That prompted Axelrod to draw distinction with the rising star in the party in an appearance on MSNBC the next day.

"In this particular instance he was just wrong," Axelrod said. "There are specific instances here that speak to an economic theory that isn’t the right economic theory for the country."

Booker later issued a Web video condoning questions of Romney's tenure, but by that point Republicans had seized on his remarks. The RNC issued a series of Web videos earlier this week featuring Booker and launched a "I stand with Cory Booker" campaign.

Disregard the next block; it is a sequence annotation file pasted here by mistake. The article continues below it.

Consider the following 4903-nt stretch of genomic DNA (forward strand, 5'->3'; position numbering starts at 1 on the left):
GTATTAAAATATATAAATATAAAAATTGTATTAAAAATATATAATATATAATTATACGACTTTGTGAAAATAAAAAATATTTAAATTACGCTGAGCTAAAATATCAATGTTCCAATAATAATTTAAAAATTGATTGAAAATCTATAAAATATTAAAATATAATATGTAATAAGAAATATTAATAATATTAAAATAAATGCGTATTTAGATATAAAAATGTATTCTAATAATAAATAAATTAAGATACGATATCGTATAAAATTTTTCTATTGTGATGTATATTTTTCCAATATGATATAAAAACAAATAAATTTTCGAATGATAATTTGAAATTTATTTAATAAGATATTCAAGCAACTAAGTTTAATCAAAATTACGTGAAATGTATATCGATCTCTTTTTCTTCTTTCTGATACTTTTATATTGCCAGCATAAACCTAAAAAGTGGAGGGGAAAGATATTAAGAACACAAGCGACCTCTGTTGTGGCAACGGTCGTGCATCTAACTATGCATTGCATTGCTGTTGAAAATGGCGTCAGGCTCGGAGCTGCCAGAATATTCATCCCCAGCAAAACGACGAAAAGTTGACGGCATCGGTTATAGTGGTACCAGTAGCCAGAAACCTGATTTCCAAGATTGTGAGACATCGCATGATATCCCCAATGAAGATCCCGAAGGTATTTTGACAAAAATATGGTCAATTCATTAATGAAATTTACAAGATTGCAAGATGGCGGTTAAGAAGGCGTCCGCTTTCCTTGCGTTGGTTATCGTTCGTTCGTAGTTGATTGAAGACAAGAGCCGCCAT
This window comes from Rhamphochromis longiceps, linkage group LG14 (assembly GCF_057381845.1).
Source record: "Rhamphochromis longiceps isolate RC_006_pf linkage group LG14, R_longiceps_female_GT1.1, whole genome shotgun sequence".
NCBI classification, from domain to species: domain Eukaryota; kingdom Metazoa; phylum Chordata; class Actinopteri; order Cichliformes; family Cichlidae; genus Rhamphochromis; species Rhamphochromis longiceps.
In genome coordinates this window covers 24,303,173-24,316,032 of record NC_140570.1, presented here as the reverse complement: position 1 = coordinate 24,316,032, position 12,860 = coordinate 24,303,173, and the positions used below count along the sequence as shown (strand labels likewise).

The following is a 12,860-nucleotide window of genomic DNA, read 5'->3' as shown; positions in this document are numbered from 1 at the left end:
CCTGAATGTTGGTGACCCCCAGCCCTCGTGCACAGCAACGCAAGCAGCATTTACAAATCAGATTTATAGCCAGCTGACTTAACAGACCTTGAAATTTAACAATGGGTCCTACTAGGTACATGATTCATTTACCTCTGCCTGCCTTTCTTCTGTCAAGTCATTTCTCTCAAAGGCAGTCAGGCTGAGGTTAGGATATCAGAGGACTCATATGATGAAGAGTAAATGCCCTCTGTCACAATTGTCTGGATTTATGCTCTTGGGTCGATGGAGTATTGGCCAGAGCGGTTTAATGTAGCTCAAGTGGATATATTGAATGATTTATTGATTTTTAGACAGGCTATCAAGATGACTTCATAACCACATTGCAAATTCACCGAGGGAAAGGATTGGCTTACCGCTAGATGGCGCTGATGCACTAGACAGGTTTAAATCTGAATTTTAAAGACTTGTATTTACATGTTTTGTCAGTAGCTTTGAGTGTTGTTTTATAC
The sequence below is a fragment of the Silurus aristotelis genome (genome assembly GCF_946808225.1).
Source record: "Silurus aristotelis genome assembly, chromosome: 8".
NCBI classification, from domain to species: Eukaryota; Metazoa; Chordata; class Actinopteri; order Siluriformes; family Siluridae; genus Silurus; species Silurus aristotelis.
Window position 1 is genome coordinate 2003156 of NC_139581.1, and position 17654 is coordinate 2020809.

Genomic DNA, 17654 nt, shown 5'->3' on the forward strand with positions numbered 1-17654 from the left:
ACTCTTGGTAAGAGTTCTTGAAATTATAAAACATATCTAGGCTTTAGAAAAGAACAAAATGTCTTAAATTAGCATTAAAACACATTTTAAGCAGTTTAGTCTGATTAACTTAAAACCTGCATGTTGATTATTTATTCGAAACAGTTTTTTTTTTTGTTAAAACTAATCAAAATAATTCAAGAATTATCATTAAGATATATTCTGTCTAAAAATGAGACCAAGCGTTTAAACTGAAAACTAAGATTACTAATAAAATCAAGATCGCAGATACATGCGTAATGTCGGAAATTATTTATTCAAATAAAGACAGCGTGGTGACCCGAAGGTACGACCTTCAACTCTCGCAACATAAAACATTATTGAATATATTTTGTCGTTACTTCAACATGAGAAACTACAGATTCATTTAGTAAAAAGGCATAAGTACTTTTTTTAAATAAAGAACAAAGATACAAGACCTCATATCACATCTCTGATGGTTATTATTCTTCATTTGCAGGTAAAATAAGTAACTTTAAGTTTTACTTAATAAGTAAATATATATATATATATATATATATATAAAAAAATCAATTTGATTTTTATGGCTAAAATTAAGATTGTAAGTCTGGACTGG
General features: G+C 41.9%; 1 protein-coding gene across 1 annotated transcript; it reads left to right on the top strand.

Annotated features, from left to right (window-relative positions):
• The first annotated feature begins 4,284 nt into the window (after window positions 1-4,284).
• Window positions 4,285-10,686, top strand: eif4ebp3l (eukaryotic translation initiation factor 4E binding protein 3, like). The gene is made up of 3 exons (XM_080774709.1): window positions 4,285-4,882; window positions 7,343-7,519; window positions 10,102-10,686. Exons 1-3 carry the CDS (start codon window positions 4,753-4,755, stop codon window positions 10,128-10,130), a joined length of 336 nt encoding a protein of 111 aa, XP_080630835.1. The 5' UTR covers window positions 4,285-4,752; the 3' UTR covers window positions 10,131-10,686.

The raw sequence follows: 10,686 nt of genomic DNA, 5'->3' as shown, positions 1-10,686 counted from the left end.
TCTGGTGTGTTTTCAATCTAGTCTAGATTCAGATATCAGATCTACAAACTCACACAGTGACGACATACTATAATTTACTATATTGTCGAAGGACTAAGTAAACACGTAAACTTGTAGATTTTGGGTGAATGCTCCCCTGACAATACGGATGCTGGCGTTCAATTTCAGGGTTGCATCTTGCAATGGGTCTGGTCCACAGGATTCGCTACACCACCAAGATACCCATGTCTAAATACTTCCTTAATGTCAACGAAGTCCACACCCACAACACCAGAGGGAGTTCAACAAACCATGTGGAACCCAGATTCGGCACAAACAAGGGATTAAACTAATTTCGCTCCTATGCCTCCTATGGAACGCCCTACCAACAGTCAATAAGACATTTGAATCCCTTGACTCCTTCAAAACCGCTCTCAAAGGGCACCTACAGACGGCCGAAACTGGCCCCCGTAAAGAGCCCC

But while that penance might have done little to slow the political firestorm brewing around his comments, apparently all is forgiven in Obamaland. Axelrod, asked if Booker should sideline himself after the controversy, deferred.

"No, I don't think so," Axelrod told

"We disagree, but to the extent that he clarified his remarks, I think it's fine," the president's senior adviser added.